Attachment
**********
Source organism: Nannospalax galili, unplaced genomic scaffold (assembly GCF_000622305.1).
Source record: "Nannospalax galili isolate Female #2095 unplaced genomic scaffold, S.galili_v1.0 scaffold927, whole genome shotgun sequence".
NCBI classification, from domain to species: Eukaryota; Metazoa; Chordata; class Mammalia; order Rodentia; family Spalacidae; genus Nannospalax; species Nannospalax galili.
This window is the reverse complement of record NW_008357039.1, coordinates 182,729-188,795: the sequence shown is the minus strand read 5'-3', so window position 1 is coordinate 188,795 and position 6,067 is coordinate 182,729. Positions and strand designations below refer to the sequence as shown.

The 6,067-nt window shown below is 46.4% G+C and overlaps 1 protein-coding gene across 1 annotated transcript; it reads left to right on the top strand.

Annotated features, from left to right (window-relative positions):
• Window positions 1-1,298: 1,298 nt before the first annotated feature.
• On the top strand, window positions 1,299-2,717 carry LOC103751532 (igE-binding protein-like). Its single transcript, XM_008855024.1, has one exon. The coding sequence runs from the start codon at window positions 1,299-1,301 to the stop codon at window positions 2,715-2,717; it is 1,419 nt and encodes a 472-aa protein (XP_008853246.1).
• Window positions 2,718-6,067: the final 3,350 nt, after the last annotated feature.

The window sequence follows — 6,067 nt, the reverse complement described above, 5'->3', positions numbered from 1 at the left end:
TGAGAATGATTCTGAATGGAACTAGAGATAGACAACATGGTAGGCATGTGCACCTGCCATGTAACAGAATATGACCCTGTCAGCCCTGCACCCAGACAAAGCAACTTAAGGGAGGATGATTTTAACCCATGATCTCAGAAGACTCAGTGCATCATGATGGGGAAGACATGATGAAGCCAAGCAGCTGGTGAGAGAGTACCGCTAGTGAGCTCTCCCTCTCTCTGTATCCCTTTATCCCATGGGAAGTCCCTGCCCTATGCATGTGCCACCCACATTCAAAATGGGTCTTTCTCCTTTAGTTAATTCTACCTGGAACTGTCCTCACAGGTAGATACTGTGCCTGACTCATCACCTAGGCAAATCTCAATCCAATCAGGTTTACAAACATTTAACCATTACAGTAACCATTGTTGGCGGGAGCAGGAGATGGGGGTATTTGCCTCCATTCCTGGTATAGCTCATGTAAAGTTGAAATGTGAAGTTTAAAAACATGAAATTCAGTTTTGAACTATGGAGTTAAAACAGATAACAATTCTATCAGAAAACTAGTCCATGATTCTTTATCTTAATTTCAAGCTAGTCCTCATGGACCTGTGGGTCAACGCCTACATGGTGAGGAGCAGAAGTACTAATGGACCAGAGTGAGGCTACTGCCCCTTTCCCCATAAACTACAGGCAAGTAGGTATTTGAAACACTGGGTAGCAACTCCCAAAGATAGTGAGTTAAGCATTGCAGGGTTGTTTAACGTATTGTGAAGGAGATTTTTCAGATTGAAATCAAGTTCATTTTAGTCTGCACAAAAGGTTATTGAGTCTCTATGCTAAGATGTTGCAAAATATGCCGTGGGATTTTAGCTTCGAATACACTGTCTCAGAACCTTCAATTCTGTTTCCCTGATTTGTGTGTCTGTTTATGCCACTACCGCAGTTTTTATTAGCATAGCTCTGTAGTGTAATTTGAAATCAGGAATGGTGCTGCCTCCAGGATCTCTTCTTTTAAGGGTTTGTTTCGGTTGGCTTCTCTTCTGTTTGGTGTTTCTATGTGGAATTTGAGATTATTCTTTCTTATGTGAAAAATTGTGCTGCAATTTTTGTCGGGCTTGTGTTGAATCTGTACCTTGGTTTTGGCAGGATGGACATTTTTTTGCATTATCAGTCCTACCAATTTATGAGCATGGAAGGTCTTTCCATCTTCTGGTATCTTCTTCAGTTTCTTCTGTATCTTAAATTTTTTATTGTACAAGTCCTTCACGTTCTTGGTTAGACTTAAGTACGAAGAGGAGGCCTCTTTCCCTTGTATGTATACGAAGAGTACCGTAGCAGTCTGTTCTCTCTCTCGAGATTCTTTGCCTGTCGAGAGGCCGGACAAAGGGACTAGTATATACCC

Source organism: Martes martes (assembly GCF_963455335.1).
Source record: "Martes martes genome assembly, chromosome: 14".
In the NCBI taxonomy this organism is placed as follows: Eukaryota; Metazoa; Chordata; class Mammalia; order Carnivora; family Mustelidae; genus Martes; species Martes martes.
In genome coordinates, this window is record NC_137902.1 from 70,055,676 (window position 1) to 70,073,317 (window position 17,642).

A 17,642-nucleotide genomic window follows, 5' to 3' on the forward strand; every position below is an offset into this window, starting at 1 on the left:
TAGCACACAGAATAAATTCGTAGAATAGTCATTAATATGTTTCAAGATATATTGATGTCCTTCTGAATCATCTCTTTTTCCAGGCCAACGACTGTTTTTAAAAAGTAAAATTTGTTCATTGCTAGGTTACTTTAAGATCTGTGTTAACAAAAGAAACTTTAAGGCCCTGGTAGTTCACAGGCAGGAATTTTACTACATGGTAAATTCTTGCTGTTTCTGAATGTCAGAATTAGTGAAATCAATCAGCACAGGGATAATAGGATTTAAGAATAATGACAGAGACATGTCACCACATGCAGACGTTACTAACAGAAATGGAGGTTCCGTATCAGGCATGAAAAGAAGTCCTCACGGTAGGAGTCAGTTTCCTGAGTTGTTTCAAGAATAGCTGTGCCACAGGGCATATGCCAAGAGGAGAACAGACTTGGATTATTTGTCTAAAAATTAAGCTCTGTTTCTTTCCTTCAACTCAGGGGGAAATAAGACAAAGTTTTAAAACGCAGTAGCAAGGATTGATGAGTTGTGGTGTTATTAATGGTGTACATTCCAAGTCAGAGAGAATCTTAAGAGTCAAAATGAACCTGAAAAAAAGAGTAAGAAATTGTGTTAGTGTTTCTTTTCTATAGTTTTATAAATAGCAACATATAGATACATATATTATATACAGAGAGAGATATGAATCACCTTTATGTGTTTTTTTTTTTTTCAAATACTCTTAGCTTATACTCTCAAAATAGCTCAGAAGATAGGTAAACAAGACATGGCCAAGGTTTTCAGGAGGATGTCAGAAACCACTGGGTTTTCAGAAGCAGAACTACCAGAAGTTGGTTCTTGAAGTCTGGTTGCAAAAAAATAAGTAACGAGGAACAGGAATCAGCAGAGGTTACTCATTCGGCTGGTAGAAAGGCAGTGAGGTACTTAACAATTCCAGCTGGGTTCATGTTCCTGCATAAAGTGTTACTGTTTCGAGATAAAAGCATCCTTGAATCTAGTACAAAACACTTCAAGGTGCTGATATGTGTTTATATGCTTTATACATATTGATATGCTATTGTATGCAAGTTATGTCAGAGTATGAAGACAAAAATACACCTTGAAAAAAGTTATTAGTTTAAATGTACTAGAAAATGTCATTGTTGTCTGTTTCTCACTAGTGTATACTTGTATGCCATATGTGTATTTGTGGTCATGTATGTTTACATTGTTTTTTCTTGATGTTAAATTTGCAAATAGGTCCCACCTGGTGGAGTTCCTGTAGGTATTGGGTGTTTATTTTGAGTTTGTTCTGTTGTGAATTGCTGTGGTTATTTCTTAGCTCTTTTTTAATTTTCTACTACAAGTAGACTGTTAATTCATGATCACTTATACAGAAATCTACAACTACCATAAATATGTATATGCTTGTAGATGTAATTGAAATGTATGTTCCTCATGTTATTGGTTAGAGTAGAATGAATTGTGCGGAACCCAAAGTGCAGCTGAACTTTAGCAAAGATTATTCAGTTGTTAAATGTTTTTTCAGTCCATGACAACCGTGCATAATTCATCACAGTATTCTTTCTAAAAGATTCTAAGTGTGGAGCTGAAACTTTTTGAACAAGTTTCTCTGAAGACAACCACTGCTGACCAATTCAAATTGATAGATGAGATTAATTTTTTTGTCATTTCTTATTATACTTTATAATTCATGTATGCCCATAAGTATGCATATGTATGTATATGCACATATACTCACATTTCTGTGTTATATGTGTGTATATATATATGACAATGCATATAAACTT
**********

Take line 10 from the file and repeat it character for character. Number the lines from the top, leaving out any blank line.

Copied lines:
The window sequence follows — 6,067 nt, the reverse complement described above, 5'->3', positions numbered from 1 at the left end: